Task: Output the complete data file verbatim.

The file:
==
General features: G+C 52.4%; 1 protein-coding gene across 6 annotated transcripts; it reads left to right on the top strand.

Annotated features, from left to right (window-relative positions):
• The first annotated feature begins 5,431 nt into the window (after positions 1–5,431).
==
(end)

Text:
General features: G+C 52.4%; 1 protein-coding gene across 6 annotated transcripts; it reads left to right on the top strand.

Annotated features, from left to right (window-relative positions):
• The first annotated feature begins 5,431 nt into the window (after positions 1–5,431).